The case for Elizabeth Warren for senator
ELIZABETH WARREN’S picture recently graced the cover of Bloomberg Business Week - festooned with splotches of mud, with such words as, “smug,’’ “arrogant,’’ “entitled,’’ and worst of all, “liberal.’’ It was a nice preview of what Warren can expect, should she decide to challenge Republican US Senator Scott Brown.
This kind of schoolyard name-calling suggests why the financial industry and Republican Party fear the prospect of a Senator Warren. If this is the worst they can throw at her, she will be a formidable candidate.
These adjectives are also far from accurate descriptions of Warren, a woman whose personal lack of pretension balances her toughness and expertise. (Disclosure: last year Warren’s daughter, Amelia Warren Tyagi, became chair of Demos, where I am a fellow.)
I first observed Warren at close range when she was named to head the Congressional Oversight Panel in late 2008. The panel was charged with supervising nearly $1 trillion of bank bailouts.
Several things impressed me. Warren was smart, a terrific listener, had a gift for explaining the essence of arcane financial stuff to civilians, and had an insightful view of the financial crisis.
Warren’s day job is professor of bankruptcy law. What, you might ask, does that have to do with the economic crisis and her political effectiveness?
Bankruptcy allows a failed enterprise to settle its debts and resume operation, often under new leadership. It is an alternative to just closing down an insolvent but potentially viable company while creditors pick over the bones.
In a bankruptcy reorganization, a judge sorts out assets and debts, pays off creditors at so many cents on the dollar, and the enterprise can recover. This is what occurred with GM and Chrysler - and did not occur with
To Warren, failed large banks should be put through a bankruptcy, so they can emerge with clean balance sheets and new management, to serve the rest of the economy rather than hiding their own sorry state.
This view put her directly at odds with Treasury Secretary Tim Geithner, whose strategy was to bail out, prop up, and cover up the condition of insolvent banks, and leave owners and managers in place. To Warren, this course just camouflaged deep damage that would spill over and drag down the rest of the economy for years, maybe decades, as happened in Japan.
So Warren essentially became leader of the progressive loyal opposition to Obama’s economic team and its feeble recovery strategy, while remaining close to Obama himself. She was the one senior dissenter who got to speak directly to the president. That balancing act suggests exceptional political skills.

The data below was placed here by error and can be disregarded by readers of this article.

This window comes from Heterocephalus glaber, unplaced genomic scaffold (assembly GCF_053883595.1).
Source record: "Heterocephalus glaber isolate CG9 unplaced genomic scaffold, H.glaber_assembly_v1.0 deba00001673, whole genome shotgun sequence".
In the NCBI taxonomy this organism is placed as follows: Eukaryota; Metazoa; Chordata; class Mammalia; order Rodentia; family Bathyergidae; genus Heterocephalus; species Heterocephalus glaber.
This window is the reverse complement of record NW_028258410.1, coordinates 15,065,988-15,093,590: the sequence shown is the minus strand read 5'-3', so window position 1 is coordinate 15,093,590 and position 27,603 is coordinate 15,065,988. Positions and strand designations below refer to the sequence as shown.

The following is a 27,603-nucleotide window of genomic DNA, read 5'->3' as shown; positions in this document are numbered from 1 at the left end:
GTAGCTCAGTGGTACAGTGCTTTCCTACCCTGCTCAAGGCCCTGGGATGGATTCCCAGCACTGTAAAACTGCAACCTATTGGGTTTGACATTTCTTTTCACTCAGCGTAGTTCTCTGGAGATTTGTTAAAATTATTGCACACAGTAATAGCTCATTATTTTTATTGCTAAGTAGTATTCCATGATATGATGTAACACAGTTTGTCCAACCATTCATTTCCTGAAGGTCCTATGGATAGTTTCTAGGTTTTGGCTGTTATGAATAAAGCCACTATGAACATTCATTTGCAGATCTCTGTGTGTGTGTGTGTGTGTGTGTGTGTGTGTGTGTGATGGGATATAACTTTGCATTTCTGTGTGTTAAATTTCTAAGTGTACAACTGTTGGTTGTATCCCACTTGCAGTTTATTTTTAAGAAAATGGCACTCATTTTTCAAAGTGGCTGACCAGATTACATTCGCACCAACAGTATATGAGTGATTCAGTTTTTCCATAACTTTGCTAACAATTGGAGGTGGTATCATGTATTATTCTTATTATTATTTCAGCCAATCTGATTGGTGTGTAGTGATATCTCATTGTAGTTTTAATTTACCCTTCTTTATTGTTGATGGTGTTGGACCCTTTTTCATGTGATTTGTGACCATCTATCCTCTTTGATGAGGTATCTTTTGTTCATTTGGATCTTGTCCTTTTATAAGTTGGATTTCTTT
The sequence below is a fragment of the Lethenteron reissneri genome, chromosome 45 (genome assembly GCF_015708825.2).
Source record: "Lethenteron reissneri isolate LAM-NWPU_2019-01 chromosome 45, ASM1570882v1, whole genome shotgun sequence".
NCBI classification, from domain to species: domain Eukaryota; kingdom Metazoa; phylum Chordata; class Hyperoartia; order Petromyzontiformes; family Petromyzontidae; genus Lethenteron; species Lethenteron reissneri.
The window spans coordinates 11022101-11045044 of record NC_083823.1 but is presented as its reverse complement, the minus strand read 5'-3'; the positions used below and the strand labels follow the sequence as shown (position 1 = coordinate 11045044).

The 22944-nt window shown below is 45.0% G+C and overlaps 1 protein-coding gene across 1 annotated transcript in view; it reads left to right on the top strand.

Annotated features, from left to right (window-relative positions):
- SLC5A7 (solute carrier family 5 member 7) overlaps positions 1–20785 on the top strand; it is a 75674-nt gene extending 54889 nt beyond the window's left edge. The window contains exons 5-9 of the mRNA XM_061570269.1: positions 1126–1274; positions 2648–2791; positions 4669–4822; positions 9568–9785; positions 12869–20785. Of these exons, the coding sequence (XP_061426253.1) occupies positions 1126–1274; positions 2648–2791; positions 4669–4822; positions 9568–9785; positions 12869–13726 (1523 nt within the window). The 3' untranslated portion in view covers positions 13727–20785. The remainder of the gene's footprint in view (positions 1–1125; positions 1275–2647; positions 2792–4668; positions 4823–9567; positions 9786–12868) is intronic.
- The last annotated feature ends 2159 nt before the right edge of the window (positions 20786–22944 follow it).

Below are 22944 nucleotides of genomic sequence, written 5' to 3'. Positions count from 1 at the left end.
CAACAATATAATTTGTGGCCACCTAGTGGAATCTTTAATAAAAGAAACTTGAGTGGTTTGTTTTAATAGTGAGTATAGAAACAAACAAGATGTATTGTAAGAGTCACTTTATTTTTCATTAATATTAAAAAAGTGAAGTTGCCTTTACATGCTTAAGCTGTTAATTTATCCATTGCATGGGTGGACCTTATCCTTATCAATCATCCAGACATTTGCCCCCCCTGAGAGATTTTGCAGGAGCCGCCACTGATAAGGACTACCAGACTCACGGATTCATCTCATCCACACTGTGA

She also became a champion of consumers, calling for a consumer financial protection agency to vet dubious financial products, just as the Consumer Product Safety Commission recalls everything from hazardous infant car seats to exploding toasters. Warren often said that if such an agency had existed, there would have been no subprime loans, and no crisis.
In the hearings of the oversight panel, Warren was always courteous but pulled no punches. She did not get the job she wanted heading the new consumer agency - not surprising given that Geithner, Obama’s closest economic adviser, was her nemesis.
But why does this history suggest that she would make an effective senator or candidate?
First, in an age of few popular liberal heroes, she has undeniably become one. Second, she is effective, both as an inside player and an outside tribune. She will have no shortage of enthusiastic volunteers and financial support. Third, with her working-class background and personal story, she is about as bulletproofed against being Cambridge-baited as any law professor could ever be. Scott Brown looks far more Harvard than Warren does.
So while Warren enjoys her vacation at Legoland, this Massachusetts voter hopes her contemplation of her grandkids’ future adds up to a Senate run. You can count the number of effective and inspirational progressive leaders on fewer than the fingers of one hand. Her country needs her.
Robert Kuttner is co-editor of The American Prospect, a senior fellow at Demos, and author of “A Presidency in Peril.’’